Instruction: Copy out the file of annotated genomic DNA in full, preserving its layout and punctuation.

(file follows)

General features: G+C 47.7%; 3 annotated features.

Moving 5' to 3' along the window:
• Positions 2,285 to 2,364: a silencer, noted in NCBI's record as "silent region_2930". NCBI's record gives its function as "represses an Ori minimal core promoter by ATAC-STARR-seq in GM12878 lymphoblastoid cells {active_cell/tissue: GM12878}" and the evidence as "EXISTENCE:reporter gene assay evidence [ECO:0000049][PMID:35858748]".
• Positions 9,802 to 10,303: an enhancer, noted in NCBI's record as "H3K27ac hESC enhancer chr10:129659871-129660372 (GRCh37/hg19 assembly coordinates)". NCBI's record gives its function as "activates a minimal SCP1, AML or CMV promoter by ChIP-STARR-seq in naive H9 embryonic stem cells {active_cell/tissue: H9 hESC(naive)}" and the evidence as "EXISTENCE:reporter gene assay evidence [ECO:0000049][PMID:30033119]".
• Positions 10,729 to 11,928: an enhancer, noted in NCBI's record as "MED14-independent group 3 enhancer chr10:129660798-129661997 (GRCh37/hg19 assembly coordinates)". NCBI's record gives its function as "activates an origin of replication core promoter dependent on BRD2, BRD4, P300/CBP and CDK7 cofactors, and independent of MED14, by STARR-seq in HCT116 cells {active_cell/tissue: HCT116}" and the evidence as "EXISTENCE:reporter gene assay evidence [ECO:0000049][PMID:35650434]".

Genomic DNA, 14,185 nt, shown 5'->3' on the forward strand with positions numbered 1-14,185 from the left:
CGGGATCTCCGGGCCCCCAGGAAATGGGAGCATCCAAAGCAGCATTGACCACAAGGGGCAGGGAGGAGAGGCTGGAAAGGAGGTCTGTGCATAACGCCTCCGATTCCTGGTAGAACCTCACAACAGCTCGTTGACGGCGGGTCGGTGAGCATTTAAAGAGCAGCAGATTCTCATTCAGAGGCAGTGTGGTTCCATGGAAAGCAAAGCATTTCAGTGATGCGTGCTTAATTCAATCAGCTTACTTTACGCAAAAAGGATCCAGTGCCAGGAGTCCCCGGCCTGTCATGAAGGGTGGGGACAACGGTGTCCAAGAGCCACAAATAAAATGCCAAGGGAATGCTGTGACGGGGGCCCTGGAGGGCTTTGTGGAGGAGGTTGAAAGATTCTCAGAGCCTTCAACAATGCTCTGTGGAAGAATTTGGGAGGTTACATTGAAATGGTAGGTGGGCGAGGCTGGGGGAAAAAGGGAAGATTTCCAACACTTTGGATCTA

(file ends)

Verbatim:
General features: G+C 47.7%; 3 annotated features.

Moving 5' to 3' along the window:
• Positions 2,285 to 2,364: a silencer, noted in NCBI's record as "silent region_2930". NCBI's record gives its function as "represses an Ori minimal core promoter by ATAC-STARR-seq in GM12878 lymphoblastoid cells {active_cell/tissue: GM12878}" and the evidence as "EXISTENCE:reporter gene assay evidence [ECO:0000049][PMID:35858748]".
• Positions 9,802 to 10,303: an enhancer, noted in NCBI's record as "H3K27ac hESC enhancer chr10:129659871-129660372 (GRCh37/hg19 assembly coordinates)". NCBI's record gives its function as "activates a minimal SCP1, AML or CMV promoter by ChIP-STARR-seq in naive H9 embryonic stem cells {active_cell/tissue: H9 hESC(naive)}" and the evidence as "EXISTENCE:reporter gene assay evidence [ECO:0000049][PMID:30033119]".
• Positions 10,729 to 11,928: an enhancer, noted in NCBI's record as "MED14-independent group 3 enhancer chr10:129660798-129661997 (GRCh37/hg19 assembly coordinates)". NCBI's record gives its function as "activates an origin of replication core promoter dependent on BRD2, BRD4, P300/CBP and CDK7 cofactors, and independent of MED14, by STARR-seq in HCT116 cells {active_cell/tissue: HCT116}" and the evidence as "EXISTENCE:reporter gene assay evidence [ECO:0000049][PMID:35650434]".

Genomic DNA, 14,185 nt, shown 5'->3' on the forward strand with positions numbered 1-14,185 from the left:
CGGGATCTCCGGGCCCCCAGGAAATGGGAGCATCCAAAGCAGCATTGACCACAAGGGGCAGGGAGGAGAGGCTGGAAAGGAGGTCTGTGCATAACGCCTCCGATTCCTGGTAGAACCTCACAACAGCTCGTTGACGGCGGGTCGGTGAGCATTTAAAGAGCAGCAGATTCTCATTCAGAGGCAGTGTGGTTCCATGGAAAGCAAAGCATTTCAGTGATGCGTGCTTAATTCAATCAGCTTACTTTACGCAAAAAGGATCCAGTGCCAGGAGTCCCCGGCCTGTCATGAAGGGTGGGGACAACGGTGTCCAAGAGCCACAAATAAAATGCCAAGGGAATGCTGTGACGGGGGCCCTGGAGGGCTTTGTGGAGGAGGTTGAAAGATTCTCAGAGCCTTCAACAATGCTCTGTGGAAGAATTTGGGAGGTTACATTGAAATGGTAGGTGGGCGAGGCTGGGGGAAAAAGGGAAGATTTCCAACACTTTGGATCTA